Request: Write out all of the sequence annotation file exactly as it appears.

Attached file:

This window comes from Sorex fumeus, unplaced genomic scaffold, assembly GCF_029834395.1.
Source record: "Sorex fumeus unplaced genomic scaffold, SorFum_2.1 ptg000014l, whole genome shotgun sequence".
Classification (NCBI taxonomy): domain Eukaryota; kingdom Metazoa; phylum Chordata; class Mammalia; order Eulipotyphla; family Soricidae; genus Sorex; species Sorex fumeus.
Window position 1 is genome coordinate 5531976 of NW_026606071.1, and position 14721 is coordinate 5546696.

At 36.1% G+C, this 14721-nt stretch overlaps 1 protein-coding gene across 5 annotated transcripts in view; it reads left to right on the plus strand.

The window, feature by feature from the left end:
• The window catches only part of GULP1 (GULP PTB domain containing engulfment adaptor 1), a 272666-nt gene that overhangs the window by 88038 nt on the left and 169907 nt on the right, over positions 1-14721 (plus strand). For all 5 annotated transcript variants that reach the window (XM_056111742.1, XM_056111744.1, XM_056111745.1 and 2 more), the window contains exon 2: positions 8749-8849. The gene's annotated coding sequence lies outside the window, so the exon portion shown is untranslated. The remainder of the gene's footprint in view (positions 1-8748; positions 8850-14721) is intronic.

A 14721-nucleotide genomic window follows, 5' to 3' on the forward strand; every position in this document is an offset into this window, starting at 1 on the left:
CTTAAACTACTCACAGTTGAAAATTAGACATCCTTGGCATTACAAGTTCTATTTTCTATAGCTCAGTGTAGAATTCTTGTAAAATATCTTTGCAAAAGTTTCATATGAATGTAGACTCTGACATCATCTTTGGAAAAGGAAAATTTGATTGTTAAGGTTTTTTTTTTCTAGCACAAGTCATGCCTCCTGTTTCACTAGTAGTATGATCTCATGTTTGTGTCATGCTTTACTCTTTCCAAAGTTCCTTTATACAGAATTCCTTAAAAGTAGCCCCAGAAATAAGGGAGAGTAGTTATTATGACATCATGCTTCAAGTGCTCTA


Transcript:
This window comes from Sorex fumeus, unplaced genomic scaffold, assembly GCF_029834395.1.
Source record: "Sorex fumeus unplaced genomic scaffold, SorFum_2.1 ptg000014l, whole genome shotgun sequence".
Classification (NCBI taxonomy): domain Eukaryota; kingdom Metazoa; phylum Chordata; class Mammalia; order Eulipotyphla; family Soricidae; genus Sorex; species Sorex fumeus.
Window position 1 is genome coordinate 5531976 of NW_026606071.1, and position 14721 is coordinate 5546696.

At 36.1% G+C, this 14721-nt stretch overlaps 1 protein-coding gene across 5 annotated transcripts in view; it reads left to right on the plus strand.

The window, feature by feature from the left end:
• The window catches only part of GULP1 (GULP PTB domain containing engulfment adaptor 1), a 272666-nt gene that overhangs the window by 88038 nt on the left and 169907 nt on the right, over positions 1-14721 (plus strand). For all 5 annotated transcript variants that reach the window (XM_056111742.1, XM_056111744.1, XM_056111745.1 and 2 more), the window contains exon 2: positions 8749-8849. The gene's annotated coding sequence lies outside the window, so the exon portion shown is untranslated. The remainder of the gene's footprint in view (positions 1-8748; positions 8850-14721) is intronic.

A 14721-nucleotide genomic window follows, 5' to 3' on the forward strand; every position in this document is an offset into this window, starting at 1 on the left:
CTTAAACTACTCACAGTTGAAAATTAGACATCCTTGGCATTACAAGTTCTATTTTCTATAGCTCAGTGTAGAATTCTTGTAAAATATCTTTGCAAAAGTTTCATATGAATGTAGACTCTGACATCATCTTTGGAAAAGGAAAATTTGATTGTTAAGGTTTTTTTTTTCTAGCACAAGTCATGCCTCCTGTTTCACTAGTAGTATGATCTCATGTTTGTGTCATGCTTTACTCTTTCCAAAGTTCCTTTATACAGAATTCCTTAAAAGTAGCCCCAGAAATAAGGGAGAGTAGTTATTATGACATCATGCTTCAAGTGCTCTA